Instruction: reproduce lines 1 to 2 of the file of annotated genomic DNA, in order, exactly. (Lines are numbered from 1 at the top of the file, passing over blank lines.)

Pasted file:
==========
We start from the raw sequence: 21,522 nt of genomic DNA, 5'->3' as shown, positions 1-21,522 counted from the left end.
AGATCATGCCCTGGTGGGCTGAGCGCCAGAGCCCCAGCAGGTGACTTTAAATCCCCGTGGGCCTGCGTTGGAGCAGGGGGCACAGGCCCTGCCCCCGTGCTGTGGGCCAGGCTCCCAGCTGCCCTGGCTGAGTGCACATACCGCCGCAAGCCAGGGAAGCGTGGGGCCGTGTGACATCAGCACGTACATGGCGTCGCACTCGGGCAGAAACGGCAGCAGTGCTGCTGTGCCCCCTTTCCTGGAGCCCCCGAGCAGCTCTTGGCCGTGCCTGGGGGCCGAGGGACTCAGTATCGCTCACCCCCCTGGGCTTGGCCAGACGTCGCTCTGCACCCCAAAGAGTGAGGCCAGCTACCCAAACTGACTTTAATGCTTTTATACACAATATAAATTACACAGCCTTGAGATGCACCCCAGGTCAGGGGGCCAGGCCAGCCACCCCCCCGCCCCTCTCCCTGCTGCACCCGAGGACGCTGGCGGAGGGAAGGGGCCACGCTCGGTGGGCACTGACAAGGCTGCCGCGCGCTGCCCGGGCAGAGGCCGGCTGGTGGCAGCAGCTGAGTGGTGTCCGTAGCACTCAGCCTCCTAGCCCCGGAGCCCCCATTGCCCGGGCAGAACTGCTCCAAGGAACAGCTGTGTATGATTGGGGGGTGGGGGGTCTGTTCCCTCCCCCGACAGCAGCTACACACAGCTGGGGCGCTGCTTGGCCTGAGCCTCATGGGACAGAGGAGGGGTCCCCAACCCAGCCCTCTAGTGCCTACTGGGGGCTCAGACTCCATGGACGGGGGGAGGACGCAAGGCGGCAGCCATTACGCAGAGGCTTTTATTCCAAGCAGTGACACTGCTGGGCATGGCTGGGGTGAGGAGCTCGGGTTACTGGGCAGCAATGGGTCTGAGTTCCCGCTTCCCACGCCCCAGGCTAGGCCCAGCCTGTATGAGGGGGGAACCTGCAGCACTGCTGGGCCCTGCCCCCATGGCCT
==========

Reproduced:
We start from the raw sequence: 21,522 nt of genomic DNA, 5'->3' as shown, positions 1-21,522 counted from the left end.
AGATCATGCCCTGGTGGGCTGAGCGCCAGAGCCCCAGCAGGTGACTTTAAATCCCCGTGGGCCTGCGTTGGAGCAGGGGGCACAGGCCCTGCCCCCGTGCTGTGGGCCAGGCTCCCAGCTGCCCTGGCTGAGTGCACATACCGCCGCAAGCCAGGGAAGCGTGGGGCCGTGTGACATCAGCACGTACATGGCGTCGCACTCGGGCAGAAACGGCAGCAGTGCTGCTGTGCCCCCTTTCCTGGAGCCCCCGAGCAGCTCTTGGCCGTGCCTGGGGGCCGAGGGACTCAGTATCGCTCACCCCCCTGGGCTTGGCCAGACGTCGCTCTGCACCCCAAAGAGTGAGGCCAGCTACCCAAACTGACTTTAATGCTTTTATACACAATATAAATTACACAGCCTTGAGATGCACCCCAGGTCAGGGGGCCAGGCCAGCCACCCCCCCGCCCCTCTCCCTGCTGCACCCGAGGACGCTGGCGGAGGGAAGGGGCCACGCTCGGTGGGCACTGACAAGGCTGCCGCGCGCTGCCCGGGCAGAGGCCGGCTGGTGGCAGCAGCTGAGTGGTGTCCGTAGCACTCAGCCTCCTAGCCCCGGAGCCCCCATTGCCCGGGCAGAACTGCTCCAAGGAACAGCTGTGTATGATTGGGGGGTGGGGGGTCTGTTCCCTCCCCCGACAGCAGCTACACACAGCTGGGGCGCTGCTTGGCCTGAGCCTCATGGGACAGAGGAGGGGTCCCCAACCCAGCCCTCTAGTGCCTACTGGGGGCTCAGACTCCATGGACGGGGGGAGGACGCAAGGCGGCAGCCATTACGCAGAGGCTTTTATTCCAAGCAGTGACACTGCTGGGCATGGCTGGGGTGAGGAGCTCGGGTTACTGGGCAGCAATGGGTCTGAGTTCCCGCTTCCCACGCCCCAGGCTAGGCCCAGCCTGTATGAGGGGGGAACCTGCAGCACTGCTGGGCCCTGCCCCCATGGCCT